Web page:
There are calls for an urgent review into state funding of the criminal justice system after a report from the Commons Justice Committee, who say there’s a risk of eroding rights to legal advice and representation.
The group of MPs has called on the Government to launch an independent review, saying that years of reform to criminal legal aid could “tarnish the reputation of our justice system, and undermine the rule of law.”
What’s This All About?
The Rule of Law is at the very heart of the British legal system. If a society is governed by the Rule of Law, no one is above the law. Regardless if someone is a politician, law enforcer or an everyday citizen, the law is applied equally and fairly to all.
An essential part of this is that everyone, regardless of their status or wealth, should have access to justice so that the law can be applied equally and fairly.
Legal aid is one way to help ensure that this happens. By providing legal assistance to people who could not otherwise afford it, the government increases the access that everyone in society has to justice and moves towards equality before the law.
‘Eroding Public Confidence’
Cuts to criminal legal aid have led to an increase in the number of people who have faced criminal charges without legal representation. Along with being an essential part of the Rule of Law, the right to legal representation is also included in Article 6 of the Human Rights Convention, which ensures that everyone has a fair trial when charged with a crime.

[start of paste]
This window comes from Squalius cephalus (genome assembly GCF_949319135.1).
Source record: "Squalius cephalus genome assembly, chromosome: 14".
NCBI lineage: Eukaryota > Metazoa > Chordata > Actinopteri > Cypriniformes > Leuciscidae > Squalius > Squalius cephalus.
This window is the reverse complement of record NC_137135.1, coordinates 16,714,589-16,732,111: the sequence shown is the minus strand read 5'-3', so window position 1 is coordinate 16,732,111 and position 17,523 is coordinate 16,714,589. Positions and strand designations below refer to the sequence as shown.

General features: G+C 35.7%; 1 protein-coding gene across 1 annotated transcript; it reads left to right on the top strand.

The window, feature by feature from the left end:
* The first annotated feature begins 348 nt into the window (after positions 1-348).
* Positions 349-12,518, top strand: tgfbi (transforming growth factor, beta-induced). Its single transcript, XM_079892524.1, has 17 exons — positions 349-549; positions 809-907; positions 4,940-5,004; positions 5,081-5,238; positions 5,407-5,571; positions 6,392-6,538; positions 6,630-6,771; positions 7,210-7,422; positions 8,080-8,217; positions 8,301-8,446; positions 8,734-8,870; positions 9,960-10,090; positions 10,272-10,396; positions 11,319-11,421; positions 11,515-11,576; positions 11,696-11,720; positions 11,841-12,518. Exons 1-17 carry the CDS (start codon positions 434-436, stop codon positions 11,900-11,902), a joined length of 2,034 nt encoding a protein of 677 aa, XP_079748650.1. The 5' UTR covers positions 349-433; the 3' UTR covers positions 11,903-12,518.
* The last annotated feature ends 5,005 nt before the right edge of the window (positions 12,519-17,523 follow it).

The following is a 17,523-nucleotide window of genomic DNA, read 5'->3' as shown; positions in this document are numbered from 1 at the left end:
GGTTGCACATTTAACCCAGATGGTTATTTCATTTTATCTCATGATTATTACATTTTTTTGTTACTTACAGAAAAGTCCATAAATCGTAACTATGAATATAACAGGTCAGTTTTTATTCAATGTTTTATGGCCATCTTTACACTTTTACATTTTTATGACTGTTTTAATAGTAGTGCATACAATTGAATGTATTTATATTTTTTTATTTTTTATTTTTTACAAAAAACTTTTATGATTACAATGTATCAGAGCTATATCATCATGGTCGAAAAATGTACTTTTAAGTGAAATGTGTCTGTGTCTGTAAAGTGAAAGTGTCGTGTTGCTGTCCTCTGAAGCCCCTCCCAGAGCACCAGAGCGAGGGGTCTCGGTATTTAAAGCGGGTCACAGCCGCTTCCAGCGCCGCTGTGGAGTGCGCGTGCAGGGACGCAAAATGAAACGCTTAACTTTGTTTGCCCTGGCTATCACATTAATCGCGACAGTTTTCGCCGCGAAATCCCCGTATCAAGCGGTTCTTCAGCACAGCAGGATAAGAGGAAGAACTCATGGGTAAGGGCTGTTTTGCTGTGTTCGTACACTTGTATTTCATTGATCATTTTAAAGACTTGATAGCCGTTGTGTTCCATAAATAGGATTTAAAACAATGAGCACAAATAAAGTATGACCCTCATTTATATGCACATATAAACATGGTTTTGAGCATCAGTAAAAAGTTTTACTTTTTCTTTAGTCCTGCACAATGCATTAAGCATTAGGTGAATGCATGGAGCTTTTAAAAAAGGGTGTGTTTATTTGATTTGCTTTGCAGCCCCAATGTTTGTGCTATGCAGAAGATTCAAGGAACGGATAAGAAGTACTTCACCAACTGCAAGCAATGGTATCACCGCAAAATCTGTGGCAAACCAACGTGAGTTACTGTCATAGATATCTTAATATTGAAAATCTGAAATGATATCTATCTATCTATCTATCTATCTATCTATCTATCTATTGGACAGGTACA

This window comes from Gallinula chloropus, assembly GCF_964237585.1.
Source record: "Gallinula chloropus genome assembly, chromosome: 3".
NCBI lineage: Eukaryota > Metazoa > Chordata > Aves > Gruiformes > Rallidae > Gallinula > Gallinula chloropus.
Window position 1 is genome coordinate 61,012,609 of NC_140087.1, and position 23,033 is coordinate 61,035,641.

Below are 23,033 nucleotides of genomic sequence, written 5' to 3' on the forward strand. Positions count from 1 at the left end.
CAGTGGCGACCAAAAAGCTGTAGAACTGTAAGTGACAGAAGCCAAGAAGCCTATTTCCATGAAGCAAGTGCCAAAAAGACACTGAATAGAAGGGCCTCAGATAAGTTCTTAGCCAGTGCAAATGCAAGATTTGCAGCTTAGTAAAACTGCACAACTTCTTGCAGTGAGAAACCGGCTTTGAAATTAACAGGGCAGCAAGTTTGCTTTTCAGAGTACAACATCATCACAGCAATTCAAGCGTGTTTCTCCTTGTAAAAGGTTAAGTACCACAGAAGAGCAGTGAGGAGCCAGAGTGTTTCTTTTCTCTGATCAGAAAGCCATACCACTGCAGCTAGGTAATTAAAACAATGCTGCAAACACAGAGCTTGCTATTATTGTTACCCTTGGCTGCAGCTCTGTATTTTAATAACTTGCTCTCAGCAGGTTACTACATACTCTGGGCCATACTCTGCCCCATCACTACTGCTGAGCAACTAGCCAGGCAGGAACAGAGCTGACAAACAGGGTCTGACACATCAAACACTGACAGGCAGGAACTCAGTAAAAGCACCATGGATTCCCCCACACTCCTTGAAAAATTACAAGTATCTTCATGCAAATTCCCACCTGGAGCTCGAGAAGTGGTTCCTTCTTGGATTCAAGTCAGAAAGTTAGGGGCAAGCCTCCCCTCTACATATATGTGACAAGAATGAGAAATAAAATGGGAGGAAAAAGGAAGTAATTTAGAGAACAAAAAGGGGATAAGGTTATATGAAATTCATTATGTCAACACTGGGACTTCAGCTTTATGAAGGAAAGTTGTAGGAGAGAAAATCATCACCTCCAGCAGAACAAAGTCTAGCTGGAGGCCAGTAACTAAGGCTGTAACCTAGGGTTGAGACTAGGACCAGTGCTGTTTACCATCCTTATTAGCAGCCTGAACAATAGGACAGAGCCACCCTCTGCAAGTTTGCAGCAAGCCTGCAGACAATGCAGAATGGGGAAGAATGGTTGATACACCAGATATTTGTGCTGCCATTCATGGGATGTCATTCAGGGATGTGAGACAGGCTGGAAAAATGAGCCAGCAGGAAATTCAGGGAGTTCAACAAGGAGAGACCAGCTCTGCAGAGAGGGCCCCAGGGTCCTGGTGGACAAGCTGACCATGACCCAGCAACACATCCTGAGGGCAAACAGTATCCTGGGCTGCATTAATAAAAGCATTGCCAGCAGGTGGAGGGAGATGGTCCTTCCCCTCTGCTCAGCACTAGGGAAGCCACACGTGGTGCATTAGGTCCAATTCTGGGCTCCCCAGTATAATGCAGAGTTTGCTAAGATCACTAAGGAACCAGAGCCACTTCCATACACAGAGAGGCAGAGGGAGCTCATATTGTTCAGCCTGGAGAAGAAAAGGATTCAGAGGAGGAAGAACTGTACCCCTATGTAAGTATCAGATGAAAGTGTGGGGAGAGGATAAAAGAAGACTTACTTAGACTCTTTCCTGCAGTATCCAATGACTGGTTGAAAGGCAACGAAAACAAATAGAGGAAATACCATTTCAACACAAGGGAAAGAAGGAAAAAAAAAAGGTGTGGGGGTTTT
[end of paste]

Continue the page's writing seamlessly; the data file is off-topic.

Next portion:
According to a 2017 survey, 94 percent of magistrates believe that having people in court without lawyers can have a negative impact on the effectiveness of the court process.
Robert Neill MP, Chair of the Justice Committee. Image Credit: UK Parliament
This is something the Justice Committee highlighted in the recent report, stating that the current situation of cuts to legal aid are “casting a long shadow” over the rule of law, and “eroding public confidence in the ability of our justice system to ensure that offences are prosecuted, and that the guilty are convicted and the innocent acquitted.”
The report now calls on the government to launch a “comprehensive and independent review” to devise “a scheme that is sustainable”. They say that the review should have “the ultimate aim” of restoring resources “to a level that enables the system to operate effectively”.
A similar independent review was recently conducted into the provision of legal aid in Scotland.
This review gave 67 recommendations to ensure that Scotland’s legal aid system is simpler, user-focused and more flexible – as well as sustainable and cost-effective.